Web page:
Tuesday, November 10, 2009

UAVs as an Instrument of War

The National Defense University is holding a conference on the use of UAVs in war. The conference is December 14-15, 2009 at Fort McNair, D.C. Registration is on-line at: http://www.blogger.com/www.ndu.edu/CTNSP/Event_Registration/register.cfm. There are several interesting topics including:

UAV Roles and Missions
Theme: The number of UAVs and their missions are increasing rapidly. Where should the line be drawn? Is it necessary to have so many different systems and who should operate them?

Modern UAVs: Designs, Payloads, and Capabilities
Theme: While drone platforms are being created to carry bigger ordnance, there are other designs for unmanned fighter planes, robotic flying ICUs, and bio-inspired nano-autonomous systems. How far will this technology go? Will platforms become more autonomous or are there certain capabilities that need to maintain a human face?

Rise of the Machines: The Autonomous Line in the Sand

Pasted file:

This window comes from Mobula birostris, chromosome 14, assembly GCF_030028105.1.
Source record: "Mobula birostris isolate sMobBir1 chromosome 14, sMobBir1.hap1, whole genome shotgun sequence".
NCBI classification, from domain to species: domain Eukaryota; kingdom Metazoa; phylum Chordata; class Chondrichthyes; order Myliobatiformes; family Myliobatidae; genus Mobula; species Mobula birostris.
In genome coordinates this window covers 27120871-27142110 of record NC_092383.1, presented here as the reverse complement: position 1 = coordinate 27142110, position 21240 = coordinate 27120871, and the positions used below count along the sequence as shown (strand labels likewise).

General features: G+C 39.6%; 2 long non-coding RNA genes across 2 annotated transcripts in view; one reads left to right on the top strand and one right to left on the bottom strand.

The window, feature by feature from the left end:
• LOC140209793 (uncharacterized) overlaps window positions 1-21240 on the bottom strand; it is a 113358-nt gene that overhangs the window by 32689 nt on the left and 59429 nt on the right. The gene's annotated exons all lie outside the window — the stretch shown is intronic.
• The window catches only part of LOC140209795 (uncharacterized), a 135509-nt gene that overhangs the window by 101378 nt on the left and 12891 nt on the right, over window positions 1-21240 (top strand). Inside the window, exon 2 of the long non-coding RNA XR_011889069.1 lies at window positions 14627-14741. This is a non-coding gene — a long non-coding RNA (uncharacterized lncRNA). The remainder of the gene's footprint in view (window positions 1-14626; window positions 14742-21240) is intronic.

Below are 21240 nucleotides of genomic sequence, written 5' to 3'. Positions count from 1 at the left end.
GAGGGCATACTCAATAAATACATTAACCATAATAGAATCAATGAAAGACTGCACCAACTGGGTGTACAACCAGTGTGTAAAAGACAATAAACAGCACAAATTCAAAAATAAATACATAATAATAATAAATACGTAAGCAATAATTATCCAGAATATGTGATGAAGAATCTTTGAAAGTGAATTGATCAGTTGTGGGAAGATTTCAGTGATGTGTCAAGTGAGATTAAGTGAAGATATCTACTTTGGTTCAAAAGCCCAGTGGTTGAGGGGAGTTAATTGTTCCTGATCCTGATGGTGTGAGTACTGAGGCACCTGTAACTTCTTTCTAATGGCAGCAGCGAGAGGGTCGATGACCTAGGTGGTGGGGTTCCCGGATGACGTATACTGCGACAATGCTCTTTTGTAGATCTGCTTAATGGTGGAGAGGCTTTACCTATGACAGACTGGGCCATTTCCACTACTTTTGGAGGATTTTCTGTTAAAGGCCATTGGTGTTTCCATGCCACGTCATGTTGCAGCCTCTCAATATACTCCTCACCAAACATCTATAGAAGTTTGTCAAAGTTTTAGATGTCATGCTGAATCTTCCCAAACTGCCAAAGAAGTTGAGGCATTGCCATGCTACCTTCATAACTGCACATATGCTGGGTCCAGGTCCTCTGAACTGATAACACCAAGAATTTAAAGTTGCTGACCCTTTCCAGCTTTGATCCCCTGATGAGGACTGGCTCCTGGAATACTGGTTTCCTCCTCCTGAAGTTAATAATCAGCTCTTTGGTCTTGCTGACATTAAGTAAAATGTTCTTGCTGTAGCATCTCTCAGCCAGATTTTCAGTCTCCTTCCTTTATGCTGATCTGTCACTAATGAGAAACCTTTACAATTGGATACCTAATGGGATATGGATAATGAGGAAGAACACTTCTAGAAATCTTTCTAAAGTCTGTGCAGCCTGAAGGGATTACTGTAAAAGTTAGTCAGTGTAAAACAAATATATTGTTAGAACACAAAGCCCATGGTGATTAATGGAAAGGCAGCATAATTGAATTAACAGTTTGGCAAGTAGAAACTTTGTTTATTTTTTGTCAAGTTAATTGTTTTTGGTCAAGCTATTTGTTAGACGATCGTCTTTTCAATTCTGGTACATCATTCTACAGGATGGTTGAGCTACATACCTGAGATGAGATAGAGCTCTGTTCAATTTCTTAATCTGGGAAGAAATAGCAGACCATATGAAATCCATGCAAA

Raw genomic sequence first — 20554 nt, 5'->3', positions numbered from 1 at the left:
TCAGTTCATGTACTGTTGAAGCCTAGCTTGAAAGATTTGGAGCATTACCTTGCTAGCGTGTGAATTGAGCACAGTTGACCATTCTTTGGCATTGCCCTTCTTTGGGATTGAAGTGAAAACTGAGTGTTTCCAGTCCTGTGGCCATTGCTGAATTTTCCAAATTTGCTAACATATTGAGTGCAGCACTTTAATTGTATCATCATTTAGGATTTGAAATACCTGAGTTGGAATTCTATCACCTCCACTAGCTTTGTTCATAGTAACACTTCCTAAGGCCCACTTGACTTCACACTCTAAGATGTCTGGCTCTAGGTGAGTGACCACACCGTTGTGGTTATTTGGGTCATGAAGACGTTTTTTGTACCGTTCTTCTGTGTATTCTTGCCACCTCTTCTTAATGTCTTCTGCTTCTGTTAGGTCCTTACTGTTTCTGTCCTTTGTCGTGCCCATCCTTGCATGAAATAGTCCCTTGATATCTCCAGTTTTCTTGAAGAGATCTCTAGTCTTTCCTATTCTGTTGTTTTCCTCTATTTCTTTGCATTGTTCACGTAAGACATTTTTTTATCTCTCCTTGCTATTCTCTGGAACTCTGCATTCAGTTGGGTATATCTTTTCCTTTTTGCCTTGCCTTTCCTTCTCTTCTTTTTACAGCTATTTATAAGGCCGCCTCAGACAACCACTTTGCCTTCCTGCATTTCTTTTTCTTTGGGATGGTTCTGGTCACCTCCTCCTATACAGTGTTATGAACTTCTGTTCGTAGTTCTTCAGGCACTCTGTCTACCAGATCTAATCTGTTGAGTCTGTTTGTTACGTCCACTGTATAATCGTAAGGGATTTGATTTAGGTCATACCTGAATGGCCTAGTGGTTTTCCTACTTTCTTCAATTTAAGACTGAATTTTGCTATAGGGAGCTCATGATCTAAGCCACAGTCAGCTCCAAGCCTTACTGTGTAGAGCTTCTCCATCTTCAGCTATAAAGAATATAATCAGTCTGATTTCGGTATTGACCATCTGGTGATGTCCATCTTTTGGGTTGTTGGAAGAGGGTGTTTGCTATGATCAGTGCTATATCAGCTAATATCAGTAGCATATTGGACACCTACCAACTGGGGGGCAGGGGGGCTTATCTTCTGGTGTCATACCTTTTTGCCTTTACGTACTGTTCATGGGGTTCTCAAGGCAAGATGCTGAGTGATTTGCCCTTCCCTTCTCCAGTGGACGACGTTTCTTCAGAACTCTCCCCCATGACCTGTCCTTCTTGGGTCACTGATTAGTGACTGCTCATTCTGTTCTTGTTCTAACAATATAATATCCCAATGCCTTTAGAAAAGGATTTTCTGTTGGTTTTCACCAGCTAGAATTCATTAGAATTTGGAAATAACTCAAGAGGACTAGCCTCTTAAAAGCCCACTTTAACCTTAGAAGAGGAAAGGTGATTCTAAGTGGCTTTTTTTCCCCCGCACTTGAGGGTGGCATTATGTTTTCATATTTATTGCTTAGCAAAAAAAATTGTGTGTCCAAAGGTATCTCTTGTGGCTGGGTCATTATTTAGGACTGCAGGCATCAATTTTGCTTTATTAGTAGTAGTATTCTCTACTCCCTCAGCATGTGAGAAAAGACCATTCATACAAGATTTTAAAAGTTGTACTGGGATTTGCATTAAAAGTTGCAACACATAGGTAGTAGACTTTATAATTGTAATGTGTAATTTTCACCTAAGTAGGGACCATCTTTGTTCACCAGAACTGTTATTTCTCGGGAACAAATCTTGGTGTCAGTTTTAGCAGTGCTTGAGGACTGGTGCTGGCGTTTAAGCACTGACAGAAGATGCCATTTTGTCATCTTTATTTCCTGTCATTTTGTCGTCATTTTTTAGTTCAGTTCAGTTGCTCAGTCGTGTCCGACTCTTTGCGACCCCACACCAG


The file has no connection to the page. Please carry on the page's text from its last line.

Theme: With some scientists talking about the possibility of creating super soldiers (“Iron Men”) and others developing adaptive artificial intelligences, the melding of men and machines seems almost inevitable. But should it be? Should the fact that the humans who develop these systems make mistakes give us pause? If we create computer systems that have greater computing power than the human brain, is it possible that we could be replaced? Where is the autonomous line in the sand that we shouldn’t cross?

The HALO Postulate: Is War Becoming A Game?
Is the prevalence of games such as HALO and Call of Duty blurring the lines between reality and simulation for soldiers? With fewer and fewer politicians that have experienced combat, is technology making it easier to use the military option first instead of last?

The Ethical and Legal Implications of Using UAVs
Theme: Where do UAVs fit in the overall American arsenal? Do we have a strategy for integrating these drones into existing protocols in the United States and abroad? Can we really expect robots to tell the difference between combatants and non-combatants when our own soldiers have difficulty doing so? Do these platforms conflict with the Geneva Conventions and the International Committee of the Red Cross’s regulations for weapons of war?

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